The first comprehensive pediatric hematology-oncology initiative has been launched in Africa through public-private partnerships with the governments of Botswana, Uganda and Malawi.
Participants in the $100 million initiative include Texas Children’s Cancer and Hematology Centers (TXCH), Baylor College of Medicine International Pediatric AIDS Initiative at Texas Children’s Hospital and Bristol-Myers Squibb Foundation.
Joining in the announcement were President Lt. Gen. Dr. Seretse Khama Ian Khama of the Republic of Botswana and Minister Dorcas Makgato of the Ministry of Health and Wellness.
The initiative, Global HOPE (Hematology-Oncology Pediatric Excellence), will build long-term capacity to treat and dramatically improve the prognosis of thousands of children with cancer and blood disorders in southern and eastern Africa.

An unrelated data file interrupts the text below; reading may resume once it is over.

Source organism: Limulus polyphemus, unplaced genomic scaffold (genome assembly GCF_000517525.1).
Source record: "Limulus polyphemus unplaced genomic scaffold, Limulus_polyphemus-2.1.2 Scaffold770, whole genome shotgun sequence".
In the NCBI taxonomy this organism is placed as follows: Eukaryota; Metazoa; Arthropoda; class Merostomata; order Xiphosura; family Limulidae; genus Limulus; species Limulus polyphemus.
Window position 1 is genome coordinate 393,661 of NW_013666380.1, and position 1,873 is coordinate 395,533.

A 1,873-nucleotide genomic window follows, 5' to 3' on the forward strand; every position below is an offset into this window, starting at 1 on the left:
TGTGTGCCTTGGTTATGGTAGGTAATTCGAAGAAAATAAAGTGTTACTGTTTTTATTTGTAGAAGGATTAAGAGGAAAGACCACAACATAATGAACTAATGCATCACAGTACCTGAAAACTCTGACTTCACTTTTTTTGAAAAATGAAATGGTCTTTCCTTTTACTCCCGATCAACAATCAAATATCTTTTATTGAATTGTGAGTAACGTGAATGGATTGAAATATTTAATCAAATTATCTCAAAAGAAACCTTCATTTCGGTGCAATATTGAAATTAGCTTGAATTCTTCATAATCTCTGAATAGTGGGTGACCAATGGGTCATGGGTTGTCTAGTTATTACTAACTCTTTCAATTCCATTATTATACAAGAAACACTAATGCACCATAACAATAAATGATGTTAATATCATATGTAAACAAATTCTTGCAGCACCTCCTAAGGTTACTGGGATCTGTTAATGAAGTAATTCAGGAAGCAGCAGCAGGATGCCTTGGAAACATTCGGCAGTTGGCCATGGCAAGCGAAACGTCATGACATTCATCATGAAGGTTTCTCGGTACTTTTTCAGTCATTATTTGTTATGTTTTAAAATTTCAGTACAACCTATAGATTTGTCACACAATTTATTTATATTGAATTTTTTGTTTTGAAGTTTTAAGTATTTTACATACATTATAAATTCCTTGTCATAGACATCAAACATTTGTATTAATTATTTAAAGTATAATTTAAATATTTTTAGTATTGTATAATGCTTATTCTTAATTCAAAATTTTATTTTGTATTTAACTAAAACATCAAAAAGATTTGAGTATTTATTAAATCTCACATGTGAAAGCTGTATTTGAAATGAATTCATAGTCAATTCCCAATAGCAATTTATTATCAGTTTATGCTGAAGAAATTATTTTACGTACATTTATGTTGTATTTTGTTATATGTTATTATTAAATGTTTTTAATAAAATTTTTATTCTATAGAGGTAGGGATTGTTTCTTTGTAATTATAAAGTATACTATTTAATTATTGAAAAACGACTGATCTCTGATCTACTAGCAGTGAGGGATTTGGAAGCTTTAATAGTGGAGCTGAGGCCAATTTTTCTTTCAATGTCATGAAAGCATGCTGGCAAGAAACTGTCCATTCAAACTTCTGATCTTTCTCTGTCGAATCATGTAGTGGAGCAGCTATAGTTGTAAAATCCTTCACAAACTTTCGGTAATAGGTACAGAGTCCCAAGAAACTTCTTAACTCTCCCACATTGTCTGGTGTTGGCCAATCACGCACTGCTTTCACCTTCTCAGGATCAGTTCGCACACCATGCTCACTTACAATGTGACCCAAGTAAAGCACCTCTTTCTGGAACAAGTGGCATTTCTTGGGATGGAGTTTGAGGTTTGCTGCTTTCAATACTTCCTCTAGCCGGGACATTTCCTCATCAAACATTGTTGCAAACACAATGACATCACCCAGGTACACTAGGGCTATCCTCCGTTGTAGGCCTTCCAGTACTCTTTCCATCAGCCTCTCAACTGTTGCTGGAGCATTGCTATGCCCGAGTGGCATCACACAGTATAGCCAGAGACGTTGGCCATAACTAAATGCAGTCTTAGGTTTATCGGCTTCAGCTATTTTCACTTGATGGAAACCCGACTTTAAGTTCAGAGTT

In the U.S., 80 percent of children with cancer survive. In sub-Saharan Africa, the overwhelming majority of pediatric patients do not survive. The mortality rate is estimated to be as high as 90 percent, meaning that thousands of children die from cancer across Africa each year.
The problem is in large part due to an inadequate healthcare infrastructure and a significant lack of expert physicians and other healthcare workers trained to treat children with cancer. The most common types of childhood cancers are blood cancers, including leukemia and lymphoma.
Global HOPE will partner with local governments and ministries of health to build medical capacity to diagnose and treat the disorders.
“With only five pediatric oncologists currently in the countries of Botswana, Malawi and Uganda combined, there are simply not enough expert doctors to treat all the children diagnosed with blood disorders and cancer,” said Dr. David G. Poplack, director of TXCH and professor of pediatric oncology at Baylor College of Medicine.
Poplack said Global HOPE will offer “the potential for transformational change in survivorship for these children.”